Hats off to Music in the Round for the way they have handled the crisis of Gemma Rosefield's indisposition due to illness at the last minute. In Oliver Coates, they have found a cellist who not only knows the Bridge Phantasy Piano Quartet and plays it with the ideal ethereal yet strong sound, but who also apparently is telepathic, playing as if he has been partnered with Ensemble 360 for months.
I don't know how much preparation time the players got in this combination, but the performance was as if they had rehearsed all night and then gone back in time and got a good night's sleep. The quick music was dazzling and yet poised and taut, and the slow music – in particular the dreamy coda – was amazingly tranquil.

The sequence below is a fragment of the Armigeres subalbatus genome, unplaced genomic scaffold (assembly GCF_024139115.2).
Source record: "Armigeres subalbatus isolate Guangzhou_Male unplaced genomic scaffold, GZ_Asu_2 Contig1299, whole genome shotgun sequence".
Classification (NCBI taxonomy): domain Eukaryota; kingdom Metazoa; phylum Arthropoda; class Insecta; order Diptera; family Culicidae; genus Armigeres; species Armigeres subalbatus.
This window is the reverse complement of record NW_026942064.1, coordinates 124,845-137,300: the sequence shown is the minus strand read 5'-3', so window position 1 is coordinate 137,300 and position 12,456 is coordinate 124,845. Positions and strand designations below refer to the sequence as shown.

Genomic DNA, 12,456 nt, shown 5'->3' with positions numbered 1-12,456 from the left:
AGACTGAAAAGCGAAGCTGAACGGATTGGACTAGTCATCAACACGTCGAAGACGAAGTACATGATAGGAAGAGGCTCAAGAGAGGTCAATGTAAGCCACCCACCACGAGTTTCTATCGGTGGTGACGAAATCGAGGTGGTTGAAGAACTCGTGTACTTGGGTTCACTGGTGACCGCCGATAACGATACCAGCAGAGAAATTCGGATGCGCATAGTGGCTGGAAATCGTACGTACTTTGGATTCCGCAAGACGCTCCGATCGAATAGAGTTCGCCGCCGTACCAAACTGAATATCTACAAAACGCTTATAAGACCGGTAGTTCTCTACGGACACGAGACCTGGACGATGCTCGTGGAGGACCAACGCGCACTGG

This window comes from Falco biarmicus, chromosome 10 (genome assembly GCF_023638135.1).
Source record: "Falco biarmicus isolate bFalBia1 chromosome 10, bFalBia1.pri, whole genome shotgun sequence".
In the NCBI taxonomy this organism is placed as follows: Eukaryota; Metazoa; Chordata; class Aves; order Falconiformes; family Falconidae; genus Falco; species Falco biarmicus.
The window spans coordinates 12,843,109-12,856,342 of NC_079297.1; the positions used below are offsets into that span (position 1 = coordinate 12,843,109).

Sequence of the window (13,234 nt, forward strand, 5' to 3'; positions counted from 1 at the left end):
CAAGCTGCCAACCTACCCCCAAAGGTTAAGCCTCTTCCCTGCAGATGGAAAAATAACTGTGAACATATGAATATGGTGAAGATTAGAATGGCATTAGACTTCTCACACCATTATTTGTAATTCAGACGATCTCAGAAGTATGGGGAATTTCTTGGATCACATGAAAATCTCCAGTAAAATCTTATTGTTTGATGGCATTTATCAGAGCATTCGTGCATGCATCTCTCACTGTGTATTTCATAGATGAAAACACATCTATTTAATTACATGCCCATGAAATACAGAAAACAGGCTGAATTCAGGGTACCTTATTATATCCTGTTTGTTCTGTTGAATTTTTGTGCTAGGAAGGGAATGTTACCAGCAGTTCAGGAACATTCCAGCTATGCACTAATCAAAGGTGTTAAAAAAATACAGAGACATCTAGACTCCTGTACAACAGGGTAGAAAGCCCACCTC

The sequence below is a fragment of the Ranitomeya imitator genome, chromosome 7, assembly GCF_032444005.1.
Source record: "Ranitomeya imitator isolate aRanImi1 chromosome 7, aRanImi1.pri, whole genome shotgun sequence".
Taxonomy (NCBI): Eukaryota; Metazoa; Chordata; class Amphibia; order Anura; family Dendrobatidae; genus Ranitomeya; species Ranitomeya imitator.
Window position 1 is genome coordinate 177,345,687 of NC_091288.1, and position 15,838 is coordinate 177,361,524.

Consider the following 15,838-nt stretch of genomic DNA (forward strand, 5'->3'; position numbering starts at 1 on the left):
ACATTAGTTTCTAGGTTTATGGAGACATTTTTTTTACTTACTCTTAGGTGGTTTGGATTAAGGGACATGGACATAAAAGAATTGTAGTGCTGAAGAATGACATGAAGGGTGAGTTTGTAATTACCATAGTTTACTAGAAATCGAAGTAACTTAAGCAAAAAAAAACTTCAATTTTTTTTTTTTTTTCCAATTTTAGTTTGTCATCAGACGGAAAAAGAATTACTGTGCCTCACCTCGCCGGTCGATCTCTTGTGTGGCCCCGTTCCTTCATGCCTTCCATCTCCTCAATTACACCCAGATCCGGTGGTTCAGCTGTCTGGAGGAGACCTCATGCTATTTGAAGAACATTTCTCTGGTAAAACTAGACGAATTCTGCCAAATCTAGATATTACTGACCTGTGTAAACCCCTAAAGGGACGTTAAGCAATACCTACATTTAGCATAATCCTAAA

It was another refreshingly colourful programme, and the rest of it gave no cause for complaint. Prokofiev's Flute Sonata was smooth and beguiling in the hands of Juliette Bausor. The piece is saturated with graceful but tongue-in-cheek melodies, but it never became much of a muchness, with Bausor and Horton highlighting its varied harmonic subtleties, and putting a rocket under the virtuosic passages in the Scherzo and the Finale.
Violinist Benjamin Nabarro was engaging in Stravinsky's Soldier's Tale Suite, his devilish tango suitably macabre. Matt Hunt is reliably excellent in this repertoire, with his facility across the registers of the clarinet. The May Festival has kept Tim Horton very busy indeed, but he continues to render these heavy-duty twentieth-century piano parts with authority and sensitivity.